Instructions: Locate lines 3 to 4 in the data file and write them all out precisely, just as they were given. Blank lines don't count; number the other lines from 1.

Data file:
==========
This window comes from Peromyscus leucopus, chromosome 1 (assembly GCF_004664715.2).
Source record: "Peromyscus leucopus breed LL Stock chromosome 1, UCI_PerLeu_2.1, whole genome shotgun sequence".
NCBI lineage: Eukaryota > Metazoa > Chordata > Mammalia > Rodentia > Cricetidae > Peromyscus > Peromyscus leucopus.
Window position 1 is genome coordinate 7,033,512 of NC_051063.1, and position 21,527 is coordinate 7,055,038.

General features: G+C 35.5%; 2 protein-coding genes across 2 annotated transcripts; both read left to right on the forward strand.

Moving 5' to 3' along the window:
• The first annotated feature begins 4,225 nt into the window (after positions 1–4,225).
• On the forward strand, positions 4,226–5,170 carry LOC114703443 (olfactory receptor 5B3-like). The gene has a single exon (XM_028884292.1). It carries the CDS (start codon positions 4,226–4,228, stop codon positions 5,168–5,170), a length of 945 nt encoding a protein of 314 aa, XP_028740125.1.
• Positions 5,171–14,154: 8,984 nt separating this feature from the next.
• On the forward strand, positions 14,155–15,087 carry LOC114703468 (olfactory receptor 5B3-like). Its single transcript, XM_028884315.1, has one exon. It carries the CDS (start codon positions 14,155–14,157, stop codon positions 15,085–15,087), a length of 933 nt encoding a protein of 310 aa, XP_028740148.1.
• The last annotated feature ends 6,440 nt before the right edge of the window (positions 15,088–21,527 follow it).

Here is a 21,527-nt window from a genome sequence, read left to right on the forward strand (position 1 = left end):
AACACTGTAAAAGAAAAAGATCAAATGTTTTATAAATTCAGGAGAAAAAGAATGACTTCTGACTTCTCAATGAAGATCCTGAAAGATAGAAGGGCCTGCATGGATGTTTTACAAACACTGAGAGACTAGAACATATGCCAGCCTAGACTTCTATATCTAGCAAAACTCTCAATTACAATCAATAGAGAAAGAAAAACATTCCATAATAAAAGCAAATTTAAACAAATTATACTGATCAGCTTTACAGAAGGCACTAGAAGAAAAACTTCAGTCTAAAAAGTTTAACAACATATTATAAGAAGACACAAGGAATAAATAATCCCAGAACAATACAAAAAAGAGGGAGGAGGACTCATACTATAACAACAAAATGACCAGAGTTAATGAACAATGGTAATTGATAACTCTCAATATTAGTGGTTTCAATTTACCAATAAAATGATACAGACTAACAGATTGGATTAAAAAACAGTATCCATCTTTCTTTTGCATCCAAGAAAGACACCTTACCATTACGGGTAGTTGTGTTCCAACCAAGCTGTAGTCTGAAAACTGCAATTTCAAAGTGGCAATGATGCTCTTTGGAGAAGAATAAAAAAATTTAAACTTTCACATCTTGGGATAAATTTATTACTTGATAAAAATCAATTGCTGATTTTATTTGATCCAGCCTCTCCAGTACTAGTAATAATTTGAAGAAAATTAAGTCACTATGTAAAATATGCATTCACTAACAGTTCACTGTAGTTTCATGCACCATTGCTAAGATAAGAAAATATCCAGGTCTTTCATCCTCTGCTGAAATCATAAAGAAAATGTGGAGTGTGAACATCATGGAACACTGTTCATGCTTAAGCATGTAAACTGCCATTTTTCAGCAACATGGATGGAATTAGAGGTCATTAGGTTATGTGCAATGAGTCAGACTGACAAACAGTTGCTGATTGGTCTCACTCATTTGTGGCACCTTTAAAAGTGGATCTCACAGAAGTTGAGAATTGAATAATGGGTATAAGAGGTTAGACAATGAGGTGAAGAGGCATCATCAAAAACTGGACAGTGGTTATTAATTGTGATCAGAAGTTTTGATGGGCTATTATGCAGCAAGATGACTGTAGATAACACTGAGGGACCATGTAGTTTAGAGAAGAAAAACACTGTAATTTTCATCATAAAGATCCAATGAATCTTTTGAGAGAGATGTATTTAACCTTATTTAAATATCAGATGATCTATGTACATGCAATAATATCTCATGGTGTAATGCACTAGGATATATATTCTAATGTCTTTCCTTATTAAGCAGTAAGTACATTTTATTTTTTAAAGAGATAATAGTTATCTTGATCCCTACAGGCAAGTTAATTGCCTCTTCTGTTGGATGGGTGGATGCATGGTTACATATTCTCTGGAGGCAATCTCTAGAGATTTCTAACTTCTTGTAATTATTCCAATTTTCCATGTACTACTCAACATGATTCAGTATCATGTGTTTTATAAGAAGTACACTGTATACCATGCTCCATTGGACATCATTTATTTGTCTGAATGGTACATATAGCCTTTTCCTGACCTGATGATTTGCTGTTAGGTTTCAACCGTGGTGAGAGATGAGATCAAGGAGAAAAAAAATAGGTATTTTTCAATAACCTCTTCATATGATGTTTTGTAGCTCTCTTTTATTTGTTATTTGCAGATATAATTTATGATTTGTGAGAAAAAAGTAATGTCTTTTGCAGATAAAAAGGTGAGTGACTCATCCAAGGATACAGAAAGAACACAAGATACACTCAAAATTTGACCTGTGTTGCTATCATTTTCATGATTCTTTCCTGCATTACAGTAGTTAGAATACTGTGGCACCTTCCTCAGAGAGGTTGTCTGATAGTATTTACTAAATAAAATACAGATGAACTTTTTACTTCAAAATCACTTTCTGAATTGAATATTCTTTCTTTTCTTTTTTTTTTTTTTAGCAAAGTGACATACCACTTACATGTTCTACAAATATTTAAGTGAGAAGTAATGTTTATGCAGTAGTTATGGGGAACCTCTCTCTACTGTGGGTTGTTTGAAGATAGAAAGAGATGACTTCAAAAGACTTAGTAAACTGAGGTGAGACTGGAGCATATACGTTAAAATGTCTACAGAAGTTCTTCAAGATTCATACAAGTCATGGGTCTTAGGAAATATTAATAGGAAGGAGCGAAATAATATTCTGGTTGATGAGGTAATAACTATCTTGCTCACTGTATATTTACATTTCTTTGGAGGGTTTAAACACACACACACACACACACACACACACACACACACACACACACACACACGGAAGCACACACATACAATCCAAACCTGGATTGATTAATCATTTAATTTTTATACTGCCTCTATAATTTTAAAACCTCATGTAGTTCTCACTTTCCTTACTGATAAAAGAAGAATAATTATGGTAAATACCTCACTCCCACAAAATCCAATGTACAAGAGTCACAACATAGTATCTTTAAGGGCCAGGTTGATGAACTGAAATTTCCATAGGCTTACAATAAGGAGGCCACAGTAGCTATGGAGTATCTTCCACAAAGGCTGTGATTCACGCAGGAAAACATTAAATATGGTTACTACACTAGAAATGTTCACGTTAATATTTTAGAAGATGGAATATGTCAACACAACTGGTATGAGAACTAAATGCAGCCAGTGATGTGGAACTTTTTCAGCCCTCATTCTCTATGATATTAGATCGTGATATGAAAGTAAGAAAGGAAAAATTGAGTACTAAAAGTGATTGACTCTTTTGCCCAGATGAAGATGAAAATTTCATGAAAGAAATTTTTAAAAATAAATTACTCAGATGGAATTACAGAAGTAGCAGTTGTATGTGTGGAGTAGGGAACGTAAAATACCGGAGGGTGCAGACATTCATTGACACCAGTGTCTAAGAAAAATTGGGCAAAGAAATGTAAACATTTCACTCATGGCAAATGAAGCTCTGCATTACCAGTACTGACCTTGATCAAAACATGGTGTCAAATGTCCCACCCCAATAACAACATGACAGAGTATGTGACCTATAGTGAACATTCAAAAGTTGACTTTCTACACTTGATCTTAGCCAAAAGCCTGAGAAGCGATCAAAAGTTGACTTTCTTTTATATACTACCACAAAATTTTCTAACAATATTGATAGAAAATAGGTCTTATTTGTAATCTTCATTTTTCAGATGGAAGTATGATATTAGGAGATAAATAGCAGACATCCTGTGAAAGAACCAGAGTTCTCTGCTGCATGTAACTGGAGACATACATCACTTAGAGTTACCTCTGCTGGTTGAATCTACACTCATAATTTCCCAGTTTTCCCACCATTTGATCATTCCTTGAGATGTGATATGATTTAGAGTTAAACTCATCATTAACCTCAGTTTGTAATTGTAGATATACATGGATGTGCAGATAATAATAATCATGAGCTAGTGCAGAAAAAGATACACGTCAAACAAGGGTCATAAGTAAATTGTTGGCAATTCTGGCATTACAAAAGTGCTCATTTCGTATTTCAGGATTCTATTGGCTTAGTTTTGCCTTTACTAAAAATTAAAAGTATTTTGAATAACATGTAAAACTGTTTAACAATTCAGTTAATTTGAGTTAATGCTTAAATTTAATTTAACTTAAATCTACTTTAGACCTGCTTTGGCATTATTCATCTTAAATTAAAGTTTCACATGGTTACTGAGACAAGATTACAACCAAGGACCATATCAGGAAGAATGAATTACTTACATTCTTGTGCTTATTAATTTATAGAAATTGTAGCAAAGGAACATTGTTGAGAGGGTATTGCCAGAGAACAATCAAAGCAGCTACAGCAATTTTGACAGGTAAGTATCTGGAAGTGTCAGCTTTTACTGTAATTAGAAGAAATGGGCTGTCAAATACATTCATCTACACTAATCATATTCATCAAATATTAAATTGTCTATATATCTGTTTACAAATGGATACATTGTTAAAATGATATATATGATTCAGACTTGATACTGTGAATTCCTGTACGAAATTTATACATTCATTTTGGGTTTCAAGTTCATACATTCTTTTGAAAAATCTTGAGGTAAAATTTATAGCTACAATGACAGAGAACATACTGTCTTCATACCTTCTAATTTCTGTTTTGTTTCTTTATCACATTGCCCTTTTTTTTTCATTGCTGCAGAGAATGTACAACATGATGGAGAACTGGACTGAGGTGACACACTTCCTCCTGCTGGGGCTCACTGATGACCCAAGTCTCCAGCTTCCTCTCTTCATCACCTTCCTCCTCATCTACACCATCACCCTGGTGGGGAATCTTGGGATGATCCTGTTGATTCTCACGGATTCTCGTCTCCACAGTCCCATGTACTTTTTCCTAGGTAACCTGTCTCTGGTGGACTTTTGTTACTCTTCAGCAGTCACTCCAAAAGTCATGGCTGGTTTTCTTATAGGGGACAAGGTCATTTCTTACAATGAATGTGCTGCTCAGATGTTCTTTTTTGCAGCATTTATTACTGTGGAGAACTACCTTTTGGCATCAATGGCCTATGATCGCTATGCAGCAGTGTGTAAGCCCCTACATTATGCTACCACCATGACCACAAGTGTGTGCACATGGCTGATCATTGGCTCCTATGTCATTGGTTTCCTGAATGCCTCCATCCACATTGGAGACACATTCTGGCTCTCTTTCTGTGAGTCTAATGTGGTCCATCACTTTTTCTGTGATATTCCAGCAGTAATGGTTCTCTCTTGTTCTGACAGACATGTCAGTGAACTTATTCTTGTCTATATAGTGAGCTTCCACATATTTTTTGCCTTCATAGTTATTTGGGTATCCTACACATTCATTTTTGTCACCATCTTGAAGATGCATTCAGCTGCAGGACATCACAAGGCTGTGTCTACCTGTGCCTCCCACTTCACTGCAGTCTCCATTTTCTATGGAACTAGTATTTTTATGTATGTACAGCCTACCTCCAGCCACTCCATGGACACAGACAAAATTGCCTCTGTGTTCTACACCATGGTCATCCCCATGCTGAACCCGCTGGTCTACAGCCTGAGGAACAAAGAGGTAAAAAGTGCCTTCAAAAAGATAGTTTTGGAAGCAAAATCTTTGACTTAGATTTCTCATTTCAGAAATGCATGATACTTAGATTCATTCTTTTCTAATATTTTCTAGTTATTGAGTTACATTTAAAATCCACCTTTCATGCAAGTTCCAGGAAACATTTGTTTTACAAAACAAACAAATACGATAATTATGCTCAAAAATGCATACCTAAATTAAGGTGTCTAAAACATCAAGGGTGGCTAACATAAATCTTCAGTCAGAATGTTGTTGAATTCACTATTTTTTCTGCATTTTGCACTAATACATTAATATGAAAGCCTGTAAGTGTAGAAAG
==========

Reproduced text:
NCBI lineage: Eukaryota > Metazoa > Chordata > Mammalia > Rodentia > Cricetidae > Peromyscus > Peromyscus leucopus.
Window position 1 is genome coordinate 7,033,512 of NC_051063.1, and position 21,527 is coordinate 7,055,038.